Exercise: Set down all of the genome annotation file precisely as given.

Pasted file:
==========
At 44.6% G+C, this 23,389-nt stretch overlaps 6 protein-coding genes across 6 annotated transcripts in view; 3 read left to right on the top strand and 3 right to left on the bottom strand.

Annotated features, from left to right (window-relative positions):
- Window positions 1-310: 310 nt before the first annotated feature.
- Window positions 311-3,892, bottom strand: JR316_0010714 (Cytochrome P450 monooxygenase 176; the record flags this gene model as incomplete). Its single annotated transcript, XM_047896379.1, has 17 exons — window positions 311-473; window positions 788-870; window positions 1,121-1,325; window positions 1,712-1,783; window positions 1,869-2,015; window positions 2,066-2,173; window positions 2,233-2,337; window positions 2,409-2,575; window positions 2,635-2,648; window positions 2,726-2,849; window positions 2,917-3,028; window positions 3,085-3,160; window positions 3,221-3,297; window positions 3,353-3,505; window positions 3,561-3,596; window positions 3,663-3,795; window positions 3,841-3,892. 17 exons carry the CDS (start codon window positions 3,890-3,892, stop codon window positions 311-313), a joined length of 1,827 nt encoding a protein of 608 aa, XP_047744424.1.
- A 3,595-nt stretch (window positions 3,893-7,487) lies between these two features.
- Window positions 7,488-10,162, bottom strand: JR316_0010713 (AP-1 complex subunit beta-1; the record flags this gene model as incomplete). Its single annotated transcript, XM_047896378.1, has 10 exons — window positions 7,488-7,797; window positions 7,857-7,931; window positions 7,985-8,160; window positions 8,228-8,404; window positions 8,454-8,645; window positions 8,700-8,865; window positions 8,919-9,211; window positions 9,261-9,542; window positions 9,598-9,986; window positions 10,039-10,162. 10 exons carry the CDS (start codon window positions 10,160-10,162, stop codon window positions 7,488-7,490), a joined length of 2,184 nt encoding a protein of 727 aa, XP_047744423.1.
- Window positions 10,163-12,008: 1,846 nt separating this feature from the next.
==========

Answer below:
At 44.6% G+C, this 23,389-nt stretch overlaps 6 protein-coding genes across 6 annotated transcripts in view; 3 read left to right on the top strand and 3 right to left on the bottom strand.

Annotated features, from left to right (window-relative positions):
- Window positions 1-310: 310 nt before the first annotated feature.
- Window positions 311-3,892, bottom strand: JR316_0010714 (Cytochrome P450 monooxygenase 176; the record flags this gene model as incomplete). Its single annotated transcript, XM_047896379.1, has 17 exons — window positions 311-473; window positions 788-870; window positions 1,121-1,325; window positions 1,712-1,783; window positions 1,869-2,015; window positions 2,066-2,173; window positions 2,233-2,337; window positions 2,409-2,575; window positions 2,635-2,648; window positions 2,726-2,849; window positions 2,917-3,028; window positions 3,085-3,160; window positions 3,221-3,297; window positions 3,353-3,505; window positions 3,561-3,596; window positions 3,663-3,795; window positions 3,841-3,892. 17 exons carry the CDS (start codon window positions 3,890-3,892, stop codon window positions 311-313), a joined length of 1,827 nt encoding a protein of 608 aa, XP_047744424.1.
- A 3,595-nt stretch (window positions 3,893-7,487) lies between these two features.
- Window positions 7,488-10,162, bottom strand: JR316_0010713 (AP-1 complex subunit beta-1; the record flags this gene model as incomplete). Its single annotated transcript, XM_047896378.1, has 10 exons — window positions 7,488-7,797; window positions 7,857-7,931; window positions 7,985-8,160; window positions 8,228-8,404; window positions 8,454-8,645; window positions 8,700-8,865; window positions 8,919-9,211; window positions 9,261-9,542; window positions 9,598-9,986; window positions 10,039-10,162. 10 exons carry the CDS (start codon window positions 10,160-10,162, stop codon window positions 7,488-7,490), a joined length of 2,184 nt encoding a protein of 727 aa, XP_047744423.1.
- Window positions 10,163-12,008: 1,846 nt separating this feature from the next.